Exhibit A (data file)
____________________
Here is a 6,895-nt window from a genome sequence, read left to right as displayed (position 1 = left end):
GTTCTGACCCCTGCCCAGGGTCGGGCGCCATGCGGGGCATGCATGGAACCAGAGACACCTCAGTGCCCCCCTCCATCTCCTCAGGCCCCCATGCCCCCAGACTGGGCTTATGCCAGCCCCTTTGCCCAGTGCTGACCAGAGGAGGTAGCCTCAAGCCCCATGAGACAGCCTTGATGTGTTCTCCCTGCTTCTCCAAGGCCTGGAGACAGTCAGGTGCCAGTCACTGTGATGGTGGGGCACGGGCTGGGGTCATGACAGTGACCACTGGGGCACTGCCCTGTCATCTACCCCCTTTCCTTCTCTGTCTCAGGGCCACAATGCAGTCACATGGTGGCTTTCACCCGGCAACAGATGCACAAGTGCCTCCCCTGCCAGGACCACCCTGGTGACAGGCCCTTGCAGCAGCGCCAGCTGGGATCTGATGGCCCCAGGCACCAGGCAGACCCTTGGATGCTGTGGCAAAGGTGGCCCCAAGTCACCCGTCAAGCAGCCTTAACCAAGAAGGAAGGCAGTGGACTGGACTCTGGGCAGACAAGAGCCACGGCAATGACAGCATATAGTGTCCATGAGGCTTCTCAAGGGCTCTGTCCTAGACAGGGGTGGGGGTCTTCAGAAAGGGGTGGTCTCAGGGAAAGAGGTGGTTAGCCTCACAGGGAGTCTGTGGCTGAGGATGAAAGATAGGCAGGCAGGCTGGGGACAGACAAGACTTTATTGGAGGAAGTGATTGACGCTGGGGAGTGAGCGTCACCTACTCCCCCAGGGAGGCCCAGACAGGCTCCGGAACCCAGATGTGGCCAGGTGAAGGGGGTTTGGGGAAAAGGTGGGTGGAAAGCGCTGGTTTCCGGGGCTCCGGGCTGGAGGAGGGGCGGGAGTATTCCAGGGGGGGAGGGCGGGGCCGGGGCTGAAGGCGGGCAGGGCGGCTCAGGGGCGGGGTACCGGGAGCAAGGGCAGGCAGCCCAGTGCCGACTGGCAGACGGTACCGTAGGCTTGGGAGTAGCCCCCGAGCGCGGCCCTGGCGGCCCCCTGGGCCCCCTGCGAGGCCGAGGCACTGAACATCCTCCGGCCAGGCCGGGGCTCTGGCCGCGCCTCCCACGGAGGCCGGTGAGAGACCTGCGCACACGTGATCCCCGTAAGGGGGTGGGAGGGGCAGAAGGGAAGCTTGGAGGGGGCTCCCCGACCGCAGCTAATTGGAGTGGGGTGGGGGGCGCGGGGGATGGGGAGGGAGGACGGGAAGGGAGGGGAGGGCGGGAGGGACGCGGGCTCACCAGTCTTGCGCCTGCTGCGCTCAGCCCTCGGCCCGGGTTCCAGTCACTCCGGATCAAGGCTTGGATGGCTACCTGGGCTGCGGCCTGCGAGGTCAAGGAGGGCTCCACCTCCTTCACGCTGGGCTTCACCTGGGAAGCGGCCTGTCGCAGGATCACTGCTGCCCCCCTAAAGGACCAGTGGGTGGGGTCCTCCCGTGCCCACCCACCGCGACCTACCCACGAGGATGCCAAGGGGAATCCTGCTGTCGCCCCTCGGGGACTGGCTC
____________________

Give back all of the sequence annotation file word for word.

Here is a 6,895-nt window from a genome sequence, read left to right as displayed (position 1 = left end):
GTTCTGACCCCTGCCCAGGGTCGGGCGCCATGCGGGGCATGCATGGAACCAGAGACACCTCAGTGCCCCCCTCCATCTCCTCAGGCCCCCATGCCCCCAGACTGGGCTTATGCCAGCCCCTTTGCCCAGTGCTGACCAGAGGAGGTAGCCTCAAGCCCCATGAGACAGCCTTGATGTGTTCTCCCTGCTTCTCCAAGGCCTGGAGACAGTCAGGTGCCAGTCACTGTGATGGTGGGGCACGGGCTGGGGTCATGACAGTGACCACTGGGGCACTGCCCTGTCATCTACCCCCTTTCCTTCTCTGTCTCAGGGCCACAATGCAGTCACATGGTGGCTTTCACCCGGCAACAGATGCACAAGTGCCTCCCCTGCCAGGACCACCCTGGTGACAGGCCCTTGCAGCAGCGCCAGCTGGGATCTGATGGCCCCAGGCACCAGGCAGACCCTTGGATGCTGTGGCAAAGGTGGCCCCAAGTCACCCGTCAAGCAGCCTTAACCAAGAAGGAAGGCAGTGGACTGGACTCTGGGCAGACAAGAGCCACGGCAATGACAGCATATAGTGTCCATGAGGCTTCTCAAGGGCTCTGTCCTAGACAGGGGTGGGGGTCTTCAGAAAGGGGTGGTCTCAGGGAAAGAGGTGGTTAGCCTCACAGGGAGTCTGTGGCTGAGGATGAAAGATAGGCAGGCAGGCTGGGGACAGACAAGACTTTATTGGAGGAAGTGATTGACGCTGGGGAGTGAGCGTCACCTACTCCCCCAGGGAGGCCCAGACAGGCTCCGGAACCCAGATGTGGCCAGGTGAAGGGGGTTTGGGGAAAAGGTGGGTGGAAAGCGCTGGTTTCCGGGGCTCCGGGCTGGAGGAGGGGCGGGAGTATTCCAGGGGGGGAGGGCGGGGCCGGGGCTGAAGGCGGGCAGGGCGGCTCAGGGGCGGGGTACCGGGAGCAAGGGCAGGCAGCCCAGTGCCGACTGGCAGACGGTACCGTAGGCTTGGGAGTAGCCCCCGAGCGCGGCCCTGGCGGCCCCCTGGGCCCCCTGCGAGGCCGAGGCACTGAACATCCTCCGGCCAGGCCGGGGCTCTGGCCGCGCCTCCCACGGAGGCCGGTGAGAGACCTGCGCACACGTGATCCCCGTAAGGGGGTGGGAGGGGCAGAAGGGAAGCTTGGAGGGGGCTCCCCGACCGCAGCTAATTGGAGTGGGGTGGGGGGCGCGGGGGATGGGGAGGGAGGACGGGAAGGGAGGGGAGGGCGGGAGGGACGCGGGCTCACCAGTCTTGCGCCTGCTGCGCTCAGCCCTCGGCCCGGGTTCCAGTCACTCCGGATCAAGGCTTGGATGGCTACCTGGGCTGCGGCCTGCGAGGTCAAGGAGGGCTCCACCTCCTTCACGCTGGGCTTCACCTGGGAAGCGGCCTGTCGCAGGATCACTGCTGCCCCCCTAAAGGACCAGTGGGTGGGGTCCTCCCGTGCCCACCCACCGCGACCTACCCACGAGGATGCCAAGGGGAATCCTGCTGTCGCCCCTCGGGGACTGGCTC